A Brother at Brocton Prisoner of War Camp

Pictures from camp life: R. Boulger, who later became a Brother of the Charterhouse, handing out “dibs” at Brocton Prisoner of War Camp in 1918.

The above pencil-sketch was found in the Old Charterhouse Scrap Book. It depicts a British Lieut-Interpreter, a Mr R. Boulger, handing out the “dibs” to German prisoners at Brocton Prisoner of War Camp in 1918. It was drawn by a German prisoner and is of particular interest to the Charterhouse, for in later life Mr R. Boulger became a Brother of the Charterhouse.

Brocton Prisoner of War Camp was in Staffordshire. It was surrounded by barbed wire, with accommodation for more than 6,000 German prisoners. Some PoWs worked for the Royal Engineers’ and were allowed to work outside of the camp, and others, under armed guard, worked on gardens and farms across North Staffordshire, including at Shugborough Hall.

The report on the camp says the general health of prisoners was “excellent” at the end of 1918. However, many died during the Spanish flu epidemic after the war, with 178 prisoners dying in the camp hospital.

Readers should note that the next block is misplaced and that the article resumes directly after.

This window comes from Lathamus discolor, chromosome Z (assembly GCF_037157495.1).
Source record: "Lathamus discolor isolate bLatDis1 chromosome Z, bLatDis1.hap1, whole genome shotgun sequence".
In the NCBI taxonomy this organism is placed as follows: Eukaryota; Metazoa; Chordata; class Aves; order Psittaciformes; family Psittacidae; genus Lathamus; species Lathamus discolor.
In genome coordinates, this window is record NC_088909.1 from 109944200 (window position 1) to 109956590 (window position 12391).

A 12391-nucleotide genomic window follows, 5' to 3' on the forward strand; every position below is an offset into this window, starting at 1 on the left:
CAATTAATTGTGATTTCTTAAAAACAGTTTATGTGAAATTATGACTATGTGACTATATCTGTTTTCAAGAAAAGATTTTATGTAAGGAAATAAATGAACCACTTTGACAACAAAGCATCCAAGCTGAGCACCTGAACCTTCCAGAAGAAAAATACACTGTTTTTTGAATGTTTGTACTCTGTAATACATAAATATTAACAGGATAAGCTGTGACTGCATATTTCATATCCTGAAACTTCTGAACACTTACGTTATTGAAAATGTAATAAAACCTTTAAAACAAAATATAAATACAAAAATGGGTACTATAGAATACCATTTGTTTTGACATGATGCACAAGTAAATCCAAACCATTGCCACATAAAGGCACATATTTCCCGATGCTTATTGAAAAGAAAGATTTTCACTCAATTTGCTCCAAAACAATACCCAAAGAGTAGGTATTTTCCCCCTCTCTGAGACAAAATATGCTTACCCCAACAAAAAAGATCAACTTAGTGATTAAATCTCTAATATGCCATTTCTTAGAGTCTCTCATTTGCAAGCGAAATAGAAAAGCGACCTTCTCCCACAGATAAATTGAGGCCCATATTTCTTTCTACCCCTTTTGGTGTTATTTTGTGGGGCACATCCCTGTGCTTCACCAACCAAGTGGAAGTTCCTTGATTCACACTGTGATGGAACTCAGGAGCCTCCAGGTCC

The Charterhouse

German prisoners at Brocton.

Those who worked within the camp did jobs such as tailoring, hairdressing, cobbling and watchmaking.

In 1918, the same year in which the pencil-sketch was made, five prisoners escaped from the camp, but were all recaptured relatively quickly. Two other prisoners at the camp committed suicide and one died while out with a working party.

Lord Lichfield, who owned the site, sold off the huts after the war and now nothing remains of the camp.

If you would like to discover more about Brocton, Beryl Holt’s book, A Long Slow Walk from the Station, documents the history of the camp between 1917 – 1919. It is published by Berkswich History Society and can be purchased here.